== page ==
I spoke with British expat and freelance writer Mark Stephens and if you are thinking the name is familiar he is our Hua Hin correspondent who has supplied so much brilliant information on lifestyle and living in Hua Hin on this blog. I asked Mark to provide me with a flood update in Hua Hin, but he informed me that it was as dry as a bone there and had been all the time. However Mark did say that on his recent trips to the capital he had noticed how the whole thing had brought everyone together.
Mark also said that lots of Bangkok people had escaped the floods of the capital for the royal beach resort of Hua Hin on the west coast of Thailand. Many folk have second homes in and around the seaside town and often escape to the capital at weekends anyway. Up until as recent as two weeks ago you could not find a spare bed in Hua Hin, people were either staying with relatives, in second homes, apartments or other forms of the town’s accommodation.
Mark did add that things had eased off a bit now, but still many people could not return yet, he said it would be a long time before things got back to normal.
Nam Jai (น้ำใจ) A Flowing Heart
The word Nam Jai (น้ำใจ) in Thai language is translated as ”water heart” , but is better known and has a deeper meaning as ” flowing heart” deeper still and you get to the real crux of the matter ” the showing of kindness all without an expectation of gain in return” This is not only a word or in fact a word combination, but a value massively high on the list in Thai culture.
It really did not matter whoever I spoke to the message was very much the same in that compassion, generosity, consideration, concern and support for the fellow-man were being shown in abundance or just maybe it was Thai people doing what comes naturally to them in the showing of (Nam Jai น้ำใจ) a flowing ( kind) heart.
Locally In The South West Of England
In the village of Weston Bath,( khun Ruji) the proprietor of Baan Thon specialist Thai supermarket has been raising flood relief funds under the auspices for the Thai Temple Buddhavihara based in Staffordshire with an outpost in Bristol. Khun Ruji has been immensely successful so far including lots of support during the Loy Krathong weekend of 13th November 2011 in Bristol. The “temple” is actually based at Bristol University’s multi faith chaplaincy http://www.theravadabuddhisminbristol.org/find-us.htm .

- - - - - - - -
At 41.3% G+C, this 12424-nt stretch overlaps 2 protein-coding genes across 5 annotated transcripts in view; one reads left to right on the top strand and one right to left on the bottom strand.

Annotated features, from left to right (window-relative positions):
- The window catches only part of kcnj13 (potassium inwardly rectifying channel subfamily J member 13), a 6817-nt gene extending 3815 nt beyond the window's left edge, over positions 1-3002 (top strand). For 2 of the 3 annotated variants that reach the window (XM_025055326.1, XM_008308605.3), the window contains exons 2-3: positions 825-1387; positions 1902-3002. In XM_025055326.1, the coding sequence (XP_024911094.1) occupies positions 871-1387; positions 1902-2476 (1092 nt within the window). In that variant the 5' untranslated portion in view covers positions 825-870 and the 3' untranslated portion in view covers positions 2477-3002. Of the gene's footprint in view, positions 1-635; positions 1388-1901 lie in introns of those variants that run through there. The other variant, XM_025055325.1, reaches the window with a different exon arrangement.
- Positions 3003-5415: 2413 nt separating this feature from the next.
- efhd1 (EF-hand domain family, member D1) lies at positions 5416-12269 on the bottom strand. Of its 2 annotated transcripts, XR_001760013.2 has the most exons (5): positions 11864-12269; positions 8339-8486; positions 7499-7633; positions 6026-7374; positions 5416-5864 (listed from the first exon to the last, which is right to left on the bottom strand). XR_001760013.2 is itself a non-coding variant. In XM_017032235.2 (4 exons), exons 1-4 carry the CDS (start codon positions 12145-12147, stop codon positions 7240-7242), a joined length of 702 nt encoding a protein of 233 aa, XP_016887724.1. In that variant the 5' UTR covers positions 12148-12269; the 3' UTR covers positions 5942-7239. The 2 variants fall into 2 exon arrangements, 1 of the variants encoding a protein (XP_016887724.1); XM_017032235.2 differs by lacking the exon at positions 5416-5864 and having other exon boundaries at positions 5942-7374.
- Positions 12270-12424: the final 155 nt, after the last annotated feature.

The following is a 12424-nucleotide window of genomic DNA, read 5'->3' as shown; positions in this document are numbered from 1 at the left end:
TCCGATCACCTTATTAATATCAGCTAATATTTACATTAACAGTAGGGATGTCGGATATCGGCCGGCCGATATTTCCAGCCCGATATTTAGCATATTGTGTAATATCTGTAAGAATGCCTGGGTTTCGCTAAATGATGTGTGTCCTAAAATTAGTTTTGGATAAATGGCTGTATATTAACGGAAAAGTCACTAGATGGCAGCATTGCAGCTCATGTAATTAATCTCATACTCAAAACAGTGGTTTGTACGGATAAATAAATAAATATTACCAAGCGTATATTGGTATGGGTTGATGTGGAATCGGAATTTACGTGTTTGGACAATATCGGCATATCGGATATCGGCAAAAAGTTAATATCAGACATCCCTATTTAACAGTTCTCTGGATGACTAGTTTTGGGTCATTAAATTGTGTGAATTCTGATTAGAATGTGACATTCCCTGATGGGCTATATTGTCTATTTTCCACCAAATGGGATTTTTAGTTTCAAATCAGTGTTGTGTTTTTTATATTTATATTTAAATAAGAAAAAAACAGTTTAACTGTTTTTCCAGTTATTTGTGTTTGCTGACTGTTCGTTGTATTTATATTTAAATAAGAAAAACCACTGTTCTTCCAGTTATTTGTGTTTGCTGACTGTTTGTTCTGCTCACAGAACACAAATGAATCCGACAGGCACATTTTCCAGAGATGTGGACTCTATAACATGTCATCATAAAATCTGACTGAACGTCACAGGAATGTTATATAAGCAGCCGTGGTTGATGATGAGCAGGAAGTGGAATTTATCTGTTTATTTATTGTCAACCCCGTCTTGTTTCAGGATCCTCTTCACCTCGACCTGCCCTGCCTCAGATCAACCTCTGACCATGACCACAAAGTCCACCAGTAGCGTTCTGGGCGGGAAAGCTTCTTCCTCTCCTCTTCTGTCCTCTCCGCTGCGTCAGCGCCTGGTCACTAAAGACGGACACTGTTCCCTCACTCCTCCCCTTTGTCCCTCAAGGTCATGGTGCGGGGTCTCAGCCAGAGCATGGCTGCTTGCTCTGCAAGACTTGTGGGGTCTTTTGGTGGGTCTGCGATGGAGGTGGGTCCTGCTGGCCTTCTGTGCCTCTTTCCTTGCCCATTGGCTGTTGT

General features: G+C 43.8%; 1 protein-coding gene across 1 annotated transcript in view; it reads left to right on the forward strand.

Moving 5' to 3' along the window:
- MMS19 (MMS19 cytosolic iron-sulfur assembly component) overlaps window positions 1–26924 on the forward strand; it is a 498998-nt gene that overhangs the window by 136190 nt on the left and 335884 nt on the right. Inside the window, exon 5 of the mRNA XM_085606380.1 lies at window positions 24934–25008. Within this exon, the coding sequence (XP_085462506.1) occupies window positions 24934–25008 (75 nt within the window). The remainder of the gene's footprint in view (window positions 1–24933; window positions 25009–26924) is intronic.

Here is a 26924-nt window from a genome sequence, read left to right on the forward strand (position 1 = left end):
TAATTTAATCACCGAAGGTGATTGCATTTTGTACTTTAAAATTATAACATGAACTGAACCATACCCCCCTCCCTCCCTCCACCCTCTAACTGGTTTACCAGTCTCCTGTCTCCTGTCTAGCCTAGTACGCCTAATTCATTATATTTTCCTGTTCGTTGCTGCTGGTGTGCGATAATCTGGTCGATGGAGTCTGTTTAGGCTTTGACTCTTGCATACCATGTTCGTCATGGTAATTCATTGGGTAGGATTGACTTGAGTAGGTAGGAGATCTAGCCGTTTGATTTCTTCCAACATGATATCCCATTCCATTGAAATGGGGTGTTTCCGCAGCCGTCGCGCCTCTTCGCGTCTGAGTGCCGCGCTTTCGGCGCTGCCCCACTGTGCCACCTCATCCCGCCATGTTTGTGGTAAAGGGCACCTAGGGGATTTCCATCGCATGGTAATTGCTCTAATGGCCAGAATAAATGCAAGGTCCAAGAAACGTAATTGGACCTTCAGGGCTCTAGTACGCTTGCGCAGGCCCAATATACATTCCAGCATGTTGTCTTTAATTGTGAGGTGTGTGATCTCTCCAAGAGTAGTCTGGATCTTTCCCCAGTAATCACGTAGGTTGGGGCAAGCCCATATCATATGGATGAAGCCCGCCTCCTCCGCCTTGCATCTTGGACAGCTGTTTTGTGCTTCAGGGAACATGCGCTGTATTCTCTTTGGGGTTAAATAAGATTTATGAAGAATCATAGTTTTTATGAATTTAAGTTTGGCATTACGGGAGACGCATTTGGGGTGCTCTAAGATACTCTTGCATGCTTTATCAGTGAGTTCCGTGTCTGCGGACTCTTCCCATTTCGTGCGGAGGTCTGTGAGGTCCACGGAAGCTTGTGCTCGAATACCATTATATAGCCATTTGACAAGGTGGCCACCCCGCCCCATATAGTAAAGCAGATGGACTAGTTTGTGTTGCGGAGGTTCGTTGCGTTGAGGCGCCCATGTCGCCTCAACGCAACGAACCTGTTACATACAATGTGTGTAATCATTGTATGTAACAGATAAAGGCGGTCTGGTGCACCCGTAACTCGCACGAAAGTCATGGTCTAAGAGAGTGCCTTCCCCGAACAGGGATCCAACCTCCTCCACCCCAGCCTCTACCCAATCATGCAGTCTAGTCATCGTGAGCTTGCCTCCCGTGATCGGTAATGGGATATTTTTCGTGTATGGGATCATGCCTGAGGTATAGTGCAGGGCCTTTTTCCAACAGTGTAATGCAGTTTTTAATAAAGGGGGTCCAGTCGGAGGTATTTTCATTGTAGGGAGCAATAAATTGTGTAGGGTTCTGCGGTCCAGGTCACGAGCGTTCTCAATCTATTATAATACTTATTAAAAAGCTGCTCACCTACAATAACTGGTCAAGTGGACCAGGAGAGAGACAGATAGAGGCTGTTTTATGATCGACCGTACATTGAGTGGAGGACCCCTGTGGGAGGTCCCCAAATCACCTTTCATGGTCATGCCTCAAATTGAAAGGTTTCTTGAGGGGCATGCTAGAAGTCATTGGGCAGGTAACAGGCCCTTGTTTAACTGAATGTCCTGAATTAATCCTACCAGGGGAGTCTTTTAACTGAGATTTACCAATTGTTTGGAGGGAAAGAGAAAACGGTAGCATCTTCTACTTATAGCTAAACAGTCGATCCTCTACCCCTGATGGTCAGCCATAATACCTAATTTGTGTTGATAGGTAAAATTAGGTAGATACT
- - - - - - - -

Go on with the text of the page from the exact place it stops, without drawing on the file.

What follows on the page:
Engaging Thailand Website
For more information on Thailand in general and subjects to do with Life design in the form of articles,guest interviews, products and relevant links ,please visit http://www.engagingthailand.com/ the site is constantly being updated with fresh information of mine and other people’s.
Further Highly Recommended Links
For Thai Ingredients In The South West Of England
Asia & Thailand advisory & interpretation Services Limited (AThaiS) is a small, highly skilled UK company specializing in Thai translation and interpreting.
Mark Stephens: Freelance Writer & Editor
For anyone who needs any writing done Mark is a Freelance Writer and Editor specialising in 5 star copywriting, articles and blogs. Whether short on time yourself or more importantly requiring quality written work assignments carried out then please follow the link below in order to learn more about the service he provides and be able to get in touch with Mark.
The superb interviews Mark recently did on lifestyle and living in Hua Hin
1) Heart Talk by Christopher G. Moore
The complete navigation of feelings using the all important one word ”Jai”. This book will give you insights and a massive head start in to the language of how Thais translate emotions.
For those living in the UK, get the book here
For those living outside the UK, get the book here
2) The Cultural Detective by Christopher G. Moore
If it’s Thai culture that you are seeking to learn about, then look no further than the foreign master on Thai culture. This book is packed with essays on perspectives, on crime fiction writing and of course a mass of clues and insights to solving those cultural Thai mysteries. Another great read.
For those residing outside the UK, you can get the book here
For those residing in the UK, you can get the book here